Chromosome 3p21–22 harbors two clusters of chemokine receptor genes, several of which serve as major or minor coreceptors of HIV-1. Although the genetic association of CCR5 andCCR2 variants with HIV-1 pathogenesis is well known, the role of variation in other nearby chemokine receptor genes remain unresolved. We genotyped exonic single nucleotide polymorphisms (SNPs) in chemokine receptor genes: CCR3, CCRL2, and CXCR6 (at 3p21) and CCR8 and CX3CR1 (at 3p22), the majority of which were non-synonymous. The individual SNPs were tested for their effects on disease progression and outcomes in five treatment-naïve HIV-1/AIDS natural history cohorts. In addition to the known CCR5 and CCR2associations, significant associations were identified for CCR3, CCR8, and CCRL2 on progression to AIDS. A multivariate survival analysis pointed to a previously undetected association of a non-conservative amino acid change F167Y in CCRL2 with AIDS progression: 167F is associated with accelerated progression to AIDS (RH = 1.90, P = 0.002, corrected). Further analysis indicated that CCRL2-167F was specifically associated with more rapid development of pneumocystis pneumonia (PCP) (RH = 2.84, 95% CI 1.28–6.31) among four major AIDS–defining conditions. Considering the newly defined role of CCRL2 in lung dendritic cell trafficking, this atypical chemokine receptor may affect PCP through immune regulation and inducing inflammation.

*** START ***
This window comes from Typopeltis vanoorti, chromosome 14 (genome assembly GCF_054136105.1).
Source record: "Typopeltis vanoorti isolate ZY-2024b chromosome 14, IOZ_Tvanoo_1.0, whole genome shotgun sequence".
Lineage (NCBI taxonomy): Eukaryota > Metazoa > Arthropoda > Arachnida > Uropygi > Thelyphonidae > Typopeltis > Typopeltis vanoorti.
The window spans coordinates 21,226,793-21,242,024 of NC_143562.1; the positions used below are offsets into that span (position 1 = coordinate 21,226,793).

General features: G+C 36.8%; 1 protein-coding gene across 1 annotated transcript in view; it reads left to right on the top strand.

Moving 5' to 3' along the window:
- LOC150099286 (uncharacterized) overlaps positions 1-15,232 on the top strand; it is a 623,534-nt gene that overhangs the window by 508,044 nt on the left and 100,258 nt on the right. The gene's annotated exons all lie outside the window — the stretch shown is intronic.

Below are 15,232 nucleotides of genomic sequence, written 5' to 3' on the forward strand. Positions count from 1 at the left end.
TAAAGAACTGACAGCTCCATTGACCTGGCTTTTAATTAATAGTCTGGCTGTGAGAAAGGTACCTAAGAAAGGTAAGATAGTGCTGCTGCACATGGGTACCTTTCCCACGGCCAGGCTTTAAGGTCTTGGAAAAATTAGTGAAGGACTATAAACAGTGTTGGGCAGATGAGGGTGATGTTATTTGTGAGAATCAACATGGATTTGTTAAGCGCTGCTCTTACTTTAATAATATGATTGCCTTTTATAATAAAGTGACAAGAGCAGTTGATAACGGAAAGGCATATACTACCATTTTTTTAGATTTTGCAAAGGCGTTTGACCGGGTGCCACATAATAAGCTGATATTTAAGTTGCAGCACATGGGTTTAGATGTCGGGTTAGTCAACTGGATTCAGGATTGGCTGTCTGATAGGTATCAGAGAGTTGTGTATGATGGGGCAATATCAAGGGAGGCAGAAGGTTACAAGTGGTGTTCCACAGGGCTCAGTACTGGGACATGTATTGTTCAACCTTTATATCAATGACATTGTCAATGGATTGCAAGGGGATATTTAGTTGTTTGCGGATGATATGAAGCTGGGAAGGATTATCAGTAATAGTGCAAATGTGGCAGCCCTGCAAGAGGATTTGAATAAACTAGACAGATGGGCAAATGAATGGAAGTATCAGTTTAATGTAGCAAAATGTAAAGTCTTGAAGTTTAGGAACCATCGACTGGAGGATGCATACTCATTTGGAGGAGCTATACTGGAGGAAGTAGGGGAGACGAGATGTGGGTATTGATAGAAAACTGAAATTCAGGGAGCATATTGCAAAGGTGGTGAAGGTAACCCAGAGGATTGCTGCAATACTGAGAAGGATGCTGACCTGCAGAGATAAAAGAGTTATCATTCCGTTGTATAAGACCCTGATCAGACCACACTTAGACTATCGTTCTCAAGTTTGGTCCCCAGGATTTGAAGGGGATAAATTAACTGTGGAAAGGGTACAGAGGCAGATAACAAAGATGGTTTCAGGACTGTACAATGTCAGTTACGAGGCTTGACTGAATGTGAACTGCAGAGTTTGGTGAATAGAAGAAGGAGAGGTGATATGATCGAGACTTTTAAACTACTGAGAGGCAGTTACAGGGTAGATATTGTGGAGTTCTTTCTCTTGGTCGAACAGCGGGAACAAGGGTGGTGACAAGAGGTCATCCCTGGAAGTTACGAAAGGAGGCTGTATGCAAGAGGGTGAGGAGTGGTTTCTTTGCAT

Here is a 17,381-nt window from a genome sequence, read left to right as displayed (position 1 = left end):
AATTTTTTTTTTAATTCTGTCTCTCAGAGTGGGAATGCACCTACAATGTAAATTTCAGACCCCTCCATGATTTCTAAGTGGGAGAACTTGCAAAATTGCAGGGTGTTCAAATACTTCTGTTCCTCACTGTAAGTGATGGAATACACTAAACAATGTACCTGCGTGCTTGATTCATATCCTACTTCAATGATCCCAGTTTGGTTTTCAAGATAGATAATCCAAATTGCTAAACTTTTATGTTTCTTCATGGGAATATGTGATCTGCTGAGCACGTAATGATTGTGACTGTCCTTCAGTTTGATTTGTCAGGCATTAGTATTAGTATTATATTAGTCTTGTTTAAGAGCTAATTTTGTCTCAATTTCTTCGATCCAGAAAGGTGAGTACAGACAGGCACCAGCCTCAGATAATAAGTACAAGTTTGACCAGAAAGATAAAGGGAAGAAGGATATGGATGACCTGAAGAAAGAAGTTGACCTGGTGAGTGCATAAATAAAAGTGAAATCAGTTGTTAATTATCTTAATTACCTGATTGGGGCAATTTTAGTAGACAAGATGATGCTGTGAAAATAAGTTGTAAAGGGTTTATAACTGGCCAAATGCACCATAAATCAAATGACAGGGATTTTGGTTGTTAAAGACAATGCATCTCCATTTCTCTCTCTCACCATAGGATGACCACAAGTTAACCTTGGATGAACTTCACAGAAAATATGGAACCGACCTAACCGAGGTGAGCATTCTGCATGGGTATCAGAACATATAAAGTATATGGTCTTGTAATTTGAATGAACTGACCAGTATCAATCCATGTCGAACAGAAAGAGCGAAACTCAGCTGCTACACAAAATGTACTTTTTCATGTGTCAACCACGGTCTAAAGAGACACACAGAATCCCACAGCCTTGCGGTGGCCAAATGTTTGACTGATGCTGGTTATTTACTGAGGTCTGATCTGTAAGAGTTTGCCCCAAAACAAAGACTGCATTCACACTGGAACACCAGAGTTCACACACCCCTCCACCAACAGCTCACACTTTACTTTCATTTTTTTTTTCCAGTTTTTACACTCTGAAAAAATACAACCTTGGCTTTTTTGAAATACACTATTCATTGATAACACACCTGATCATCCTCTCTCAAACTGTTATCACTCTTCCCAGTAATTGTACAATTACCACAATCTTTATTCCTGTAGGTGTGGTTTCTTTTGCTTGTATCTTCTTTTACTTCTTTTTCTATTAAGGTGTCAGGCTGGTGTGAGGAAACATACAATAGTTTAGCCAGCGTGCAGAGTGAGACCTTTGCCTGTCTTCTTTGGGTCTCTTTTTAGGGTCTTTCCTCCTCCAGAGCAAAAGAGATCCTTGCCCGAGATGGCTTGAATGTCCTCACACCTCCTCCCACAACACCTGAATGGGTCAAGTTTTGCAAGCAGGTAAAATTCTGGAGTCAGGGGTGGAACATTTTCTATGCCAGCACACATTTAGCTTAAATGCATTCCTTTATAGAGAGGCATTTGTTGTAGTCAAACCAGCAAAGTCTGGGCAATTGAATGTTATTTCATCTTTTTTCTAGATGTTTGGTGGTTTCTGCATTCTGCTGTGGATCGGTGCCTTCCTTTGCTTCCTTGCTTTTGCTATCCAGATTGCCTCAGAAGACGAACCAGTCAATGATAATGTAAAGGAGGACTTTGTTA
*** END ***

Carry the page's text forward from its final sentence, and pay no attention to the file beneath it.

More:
An, Ping; Rongling Li; Ji Ming Wang; Teizo Yoshimura; Munehisa Takahashi; Ram Samudralal; Stephen J. O'Brien; John Phair; James J. Goedert; Gregory D. Kirk; Jennifer L. Troyer; Efe Sezgin; Susan Buchbinder; Sharyne Donfield; George W. Nelson; and Cheryl Winkler. 2011. "Role of Exonic Variation in Chemokine Receptor Genes on AIDS: CCRL2 F167Y Association with Pneumocystis Pneumonia." PloS Genetics 7, (10 e1002328): 1-10. http://nsuworks.nova.edu/cnso_bio_facarticles/752